Jerome similarly, does not account for these omitted kings in his annals, showing only an 8 year interval between Acrisius and Eurysthenes. Eusebius and Jerome’s calculations are said to be based on now-lost Castor.
    The ultimate source for Castor must have been a fuller version of the ‘Manethonian supplement’ that included more entries for kings of Argos, etc. I will call this ‘the Master List’, it faithfully recorded the reigns in several polities down to the founding of Rome. But at some point some pages or leaves went missing from the Master List, this is evident because the Manethonian supplement that copied much information from it, obviously jumps in two places. There is a gap preceding the paragraph that begins : “In his 23rd year Caeculus surnamed Saturnus Junior reigns amongst the Aborigines.” This and the preceding paragraph must be from two different kings of Egypt. The second gap is immediately following this paragraph, since the next paragraph is from yet a third Egyptian king. The Egyptian pharaohs by the way, are not shown or synchronized accurately, as we now know, and must have been added into even earlier annals from erroneous calculations, to use as time dividers, but before the pages went missing. The gaps between the preceding and following information from the ‘missing leaves’ correspond exactly to the gap in Eusebius’ list of Argive kings. I discovered this by putting everything on my own timeline, and by my calculations, the missing years are from 1561 BC when Perseus founded Mycenae until 1318 BC when Eurystheus became king there.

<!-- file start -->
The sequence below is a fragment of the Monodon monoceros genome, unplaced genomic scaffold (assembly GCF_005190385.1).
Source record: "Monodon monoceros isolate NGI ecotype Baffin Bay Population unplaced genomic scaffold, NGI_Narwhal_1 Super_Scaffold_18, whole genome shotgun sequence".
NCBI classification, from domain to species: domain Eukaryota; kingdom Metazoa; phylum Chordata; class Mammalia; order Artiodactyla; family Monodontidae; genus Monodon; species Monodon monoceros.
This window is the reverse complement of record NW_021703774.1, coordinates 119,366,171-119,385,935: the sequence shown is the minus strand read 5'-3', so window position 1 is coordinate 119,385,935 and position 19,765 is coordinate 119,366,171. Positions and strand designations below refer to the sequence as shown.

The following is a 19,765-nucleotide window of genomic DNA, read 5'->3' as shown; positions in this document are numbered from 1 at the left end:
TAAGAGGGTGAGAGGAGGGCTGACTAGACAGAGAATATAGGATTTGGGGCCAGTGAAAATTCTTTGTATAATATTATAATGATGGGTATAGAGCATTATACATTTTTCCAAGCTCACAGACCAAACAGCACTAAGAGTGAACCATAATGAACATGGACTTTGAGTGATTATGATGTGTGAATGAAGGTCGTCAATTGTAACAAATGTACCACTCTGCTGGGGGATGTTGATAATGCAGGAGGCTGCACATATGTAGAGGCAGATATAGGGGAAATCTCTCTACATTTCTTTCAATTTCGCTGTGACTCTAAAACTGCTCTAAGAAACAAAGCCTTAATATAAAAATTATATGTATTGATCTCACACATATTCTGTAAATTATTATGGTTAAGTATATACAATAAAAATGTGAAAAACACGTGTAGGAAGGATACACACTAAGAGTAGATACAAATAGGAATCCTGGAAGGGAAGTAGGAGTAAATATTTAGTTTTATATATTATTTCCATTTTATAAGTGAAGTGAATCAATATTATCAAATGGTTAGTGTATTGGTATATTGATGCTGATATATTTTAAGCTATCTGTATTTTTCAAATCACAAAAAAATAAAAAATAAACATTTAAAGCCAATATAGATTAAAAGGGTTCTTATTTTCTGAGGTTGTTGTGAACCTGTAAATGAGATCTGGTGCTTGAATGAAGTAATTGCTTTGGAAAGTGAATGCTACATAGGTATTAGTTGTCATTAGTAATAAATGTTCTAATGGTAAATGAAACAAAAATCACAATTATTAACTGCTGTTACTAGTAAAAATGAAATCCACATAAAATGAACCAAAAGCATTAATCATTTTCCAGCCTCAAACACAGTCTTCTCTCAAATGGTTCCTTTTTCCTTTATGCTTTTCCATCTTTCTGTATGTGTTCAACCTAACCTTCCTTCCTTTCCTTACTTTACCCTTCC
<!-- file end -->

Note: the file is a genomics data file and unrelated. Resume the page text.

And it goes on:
All the available king lists for the rest of Europe have the same gap 1561-1318 BC, because of the missing pages on the ‘Master List’, except Athens and Sicyon.
    There is also a gap in Eusebius’ lists of kings for Athens and Sicyon, but corresponding to the years 1485 BC (the end of Adrastus of Argos’ reign in Sicyon) until about 1215 BC, or 30 years before the Trojan war. The annals of these years for Athens must have been lost or cut out some time before 266 BC, since this same gap is also reflected on the Parian Marble chronicle.